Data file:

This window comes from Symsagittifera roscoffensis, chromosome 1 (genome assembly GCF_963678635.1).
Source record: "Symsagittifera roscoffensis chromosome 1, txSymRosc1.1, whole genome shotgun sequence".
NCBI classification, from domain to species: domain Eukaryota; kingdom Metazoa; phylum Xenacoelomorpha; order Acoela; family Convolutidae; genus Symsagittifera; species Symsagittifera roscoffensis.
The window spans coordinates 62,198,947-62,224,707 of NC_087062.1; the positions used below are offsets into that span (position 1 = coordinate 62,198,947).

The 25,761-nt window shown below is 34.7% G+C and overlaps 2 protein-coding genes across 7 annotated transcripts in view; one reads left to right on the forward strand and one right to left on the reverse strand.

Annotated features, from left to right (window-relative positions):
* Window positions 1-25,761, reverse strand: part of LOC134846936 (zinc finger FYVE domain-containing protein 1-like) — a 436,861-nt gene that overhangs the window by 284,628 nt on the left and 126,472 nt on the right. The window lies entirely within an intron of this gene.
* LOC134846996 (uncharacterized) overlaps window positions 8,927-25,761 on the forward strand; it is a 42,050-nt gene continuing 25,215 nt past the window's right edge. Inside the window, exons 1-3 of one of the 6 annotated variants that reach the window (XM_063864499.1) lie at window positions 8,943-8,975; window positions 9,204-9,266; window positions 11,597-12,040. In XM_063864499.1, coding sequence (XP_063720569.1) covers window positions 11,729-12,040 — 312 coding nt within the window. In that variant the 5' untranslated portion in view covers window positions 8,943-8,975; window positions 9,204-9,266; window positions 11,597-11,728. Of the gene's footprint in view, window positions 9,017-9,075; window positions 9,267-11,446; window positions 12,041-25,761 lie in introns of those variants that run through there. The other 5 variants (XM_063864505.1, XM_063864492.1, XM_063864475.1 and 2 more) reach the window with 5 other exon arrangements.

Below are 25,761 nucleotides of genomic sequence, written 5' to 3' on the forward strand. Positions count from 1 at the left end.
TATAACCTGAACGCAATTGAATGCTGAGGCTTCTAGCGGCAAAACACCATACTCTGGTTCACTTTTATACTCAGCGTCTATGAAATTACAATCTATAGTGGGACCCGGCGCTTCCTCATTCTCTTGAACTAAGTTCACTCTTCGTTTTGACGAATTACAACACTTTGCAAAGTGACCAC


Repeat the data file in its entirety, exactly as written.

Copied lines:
This window comes from Symsagittifera roscoffensis, chromosome 1 (genome assembly GCF_963678635.1).
Source record: "Symsagittifera roscoffensis chromosome 1, txSymRosc1.1, whole genome shotgun sequence".
NCBI classification, from domain to species: domain Eukaryota; kingdom Metazoa; phylum Xenacoelomorpha; order Acoela; family Convolutidae; genus Symsagittifera; species Symsagittifera roscoffensis.
The window spans coordinates 62,198,947-62,224,707 of NC_087062.1; the positions used below are offsets into that span (position 1 = coordinate 62,198,947).

The 25,761-nt window shown below is 34.7% G+C and overlaps 2 protein-coding genes across 7 annotated transcripts in view; one reads left to right on the forward strand and one right to left on the reverse strand.

Annotated features, from left to right (window-relative positions):
* Window positions 1-25,761, reverse strand: part of LOC134846936 (zinc finger FYVE domain-containing protein 1-like) — a 436,861-nt gene that overhangs the window by 284,628 nt on the left and 126,472 nt on the right. The window lies entirely within an intron of this gene.
* LOC134846996 (uncharacterized) overlaps window positions 8,927-25,761 on the forward strand; it is a 42,050-nt gene continuing 25,215 nt past the window's right edge. Inside the window, exons 1-3 of one of the 6 annotated variants that reach the window (XM_063864499.1) lie at window positions 8,943-8,975; window positions 9,204-9,266; window positions 11,597-12,040. In XM_063864499.1, coding sequence (XP_063720569.1) covers window positions 11,729-12,040 — 312 coding nt within the window. In that variant the 5' untranslated portion in view covers window positions 8,943-8,975; window positions 9,204-9,266; window positions 11,597-11,728. Of the gene's footprint in view, window positions 9,017-9,075; window positions 9,267-11,446; window positions 12,041-25,761 lie in introns of those variants that run through there. The other 5 variants (XM_063864505.1, XM_063864492.1, XM_063864475.1 and 2 more) reach the window with 5 other exon arrangements.

Below are 25,761 nucleotides of genomic sequence, written 5' to 3' on the forward strand. Positions count from 1 at the left end.
TATAACCTGAACGCAATTGAATGCTGAGGCTTCTAGCGGCAAAACACCATACTCTGGTTCACTTTTATACTCAGCGTCTATGAAATTACAATCTATAGTGGGACCCGGCGCTTCCTCATTCTCTTGAACTAAGTTCACTCTTCGTTTTGACGAATTACAACACTTTGCAAAGTGACCAC